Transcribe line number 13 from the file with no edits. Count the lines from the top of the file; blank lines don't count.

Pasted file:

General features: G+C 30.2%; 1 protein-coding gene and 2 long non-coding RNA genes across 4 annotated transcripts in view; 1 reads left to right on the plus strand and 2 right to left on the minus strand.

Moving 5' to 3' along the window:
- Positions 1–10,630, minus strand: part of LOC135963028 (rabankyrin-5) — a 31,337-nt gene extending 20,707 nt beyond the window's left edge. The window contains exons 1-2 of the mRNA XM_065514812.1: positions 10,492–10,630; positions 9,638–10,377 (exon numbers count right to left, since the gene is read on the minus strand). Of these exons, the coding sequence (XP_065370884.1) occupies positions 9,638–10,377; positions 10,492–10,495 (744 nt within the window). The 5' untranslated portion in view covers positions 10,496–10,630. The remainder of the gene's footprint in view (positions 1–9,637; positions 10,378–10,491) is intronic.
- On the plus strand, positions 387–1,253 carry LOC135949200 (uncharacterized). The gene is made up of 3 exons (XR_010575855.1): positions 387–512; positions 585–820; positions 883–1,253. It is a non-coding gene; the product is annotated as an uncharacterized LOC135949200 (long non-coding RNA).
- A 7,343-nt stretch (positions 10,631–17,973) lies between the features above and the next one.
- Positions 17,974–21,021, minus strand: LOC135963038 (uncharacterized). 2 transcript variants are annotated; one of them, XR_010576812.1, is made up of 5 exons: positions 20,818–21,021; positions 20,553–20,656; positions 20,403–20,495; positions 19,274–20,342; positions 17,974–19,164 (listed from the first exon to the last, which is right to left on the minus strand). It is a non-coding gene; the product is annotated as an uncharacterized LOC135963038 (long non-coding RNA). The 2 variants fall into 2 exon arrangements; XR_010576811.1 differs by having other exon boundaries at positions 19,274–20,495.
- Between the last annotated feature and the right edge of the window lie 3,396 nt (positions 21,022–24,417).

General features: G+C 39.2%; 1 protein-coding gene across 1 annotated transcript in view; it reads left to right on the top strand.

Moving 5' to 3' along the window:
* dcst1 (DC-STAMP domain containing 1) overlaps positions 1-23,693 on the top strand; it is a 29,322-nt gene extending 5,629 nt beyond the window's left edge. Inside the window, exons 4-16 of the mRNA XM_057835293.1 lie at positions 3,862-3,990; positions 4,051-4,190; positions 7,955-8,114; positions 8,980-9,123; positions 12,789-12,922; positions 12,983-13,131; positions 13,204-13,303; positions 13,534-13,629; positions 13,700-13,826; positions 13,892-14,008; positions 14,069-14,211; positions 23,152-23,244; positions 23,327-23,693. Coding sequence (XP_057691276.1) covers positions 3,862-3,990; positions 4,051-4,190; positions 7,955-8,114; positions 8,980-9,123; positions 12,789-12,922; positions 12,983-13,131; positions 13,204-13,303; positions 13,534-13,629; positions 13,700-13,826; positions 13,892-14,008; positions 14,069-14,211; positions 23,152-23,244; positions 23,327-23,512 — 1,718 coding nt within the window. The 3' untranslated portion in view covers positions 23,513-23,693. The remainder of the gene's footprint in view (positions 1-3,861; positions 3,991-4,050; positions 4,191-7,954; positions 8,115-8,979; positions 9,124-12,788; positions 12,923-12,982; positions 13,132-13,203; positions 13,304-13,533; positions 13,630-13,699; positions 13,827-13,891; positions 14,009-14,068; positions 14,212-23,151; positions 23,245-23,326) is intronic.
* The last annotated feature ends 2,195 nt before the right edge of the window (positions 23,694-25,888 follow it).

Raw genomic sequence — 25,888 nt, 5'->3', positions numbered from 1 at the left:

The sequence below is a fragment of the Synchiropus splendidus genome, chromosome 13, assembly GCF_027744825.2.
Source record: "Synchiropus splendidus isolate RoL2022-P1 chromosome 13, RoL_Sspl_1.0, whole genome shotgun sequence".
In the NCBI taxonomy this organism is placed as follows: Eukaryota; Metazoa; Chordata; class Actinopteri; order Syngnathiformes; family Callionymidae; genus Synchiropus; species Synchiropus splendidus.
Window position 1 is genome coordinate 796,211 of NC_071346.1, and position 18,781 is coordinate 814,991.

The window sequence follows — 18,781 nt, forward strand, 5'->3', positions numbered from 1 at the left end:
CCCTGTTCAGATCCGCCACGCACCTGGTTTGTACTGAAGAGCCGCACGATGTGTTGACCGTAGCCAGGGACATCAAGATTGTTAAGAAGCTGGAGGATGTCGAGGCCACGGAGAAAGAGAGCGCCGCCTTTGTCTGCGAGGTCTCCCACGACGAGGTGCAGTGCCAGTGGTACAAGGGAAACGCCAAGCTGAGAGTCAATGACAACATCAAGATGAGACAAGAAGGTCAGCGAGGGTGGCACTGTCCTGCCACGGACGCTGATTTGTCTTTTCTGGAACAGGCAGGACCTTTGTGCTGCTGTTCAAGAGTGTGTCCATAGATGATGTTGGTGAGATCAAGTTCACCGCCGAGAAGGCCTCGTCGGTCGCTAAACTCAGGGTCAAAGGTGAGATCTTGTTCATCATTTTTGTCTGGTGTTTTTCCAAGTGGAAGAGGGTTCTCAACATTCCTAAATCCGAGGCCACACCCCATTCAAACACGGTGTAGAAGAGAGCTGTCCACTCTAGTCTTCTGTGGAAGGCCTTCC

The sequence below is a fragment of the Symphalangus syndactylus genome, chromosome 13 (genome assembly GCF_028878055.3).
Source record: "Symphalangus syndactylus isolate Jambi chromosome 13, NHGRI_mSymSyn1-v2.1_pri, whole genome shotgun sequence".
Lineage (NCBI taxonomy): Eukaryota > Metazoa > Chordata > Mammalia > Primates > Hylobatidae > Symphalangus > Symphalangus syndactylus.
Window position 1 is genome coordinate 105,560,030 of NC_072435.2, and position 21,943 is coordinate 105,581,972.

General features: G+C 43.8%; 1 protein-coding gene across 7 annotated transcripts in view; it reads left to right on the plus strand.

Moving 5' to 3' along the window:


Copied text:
The sequence below is a fragment of the Synchiropus splendidus genome, chromosome 13, assembly GCF_027744825.2.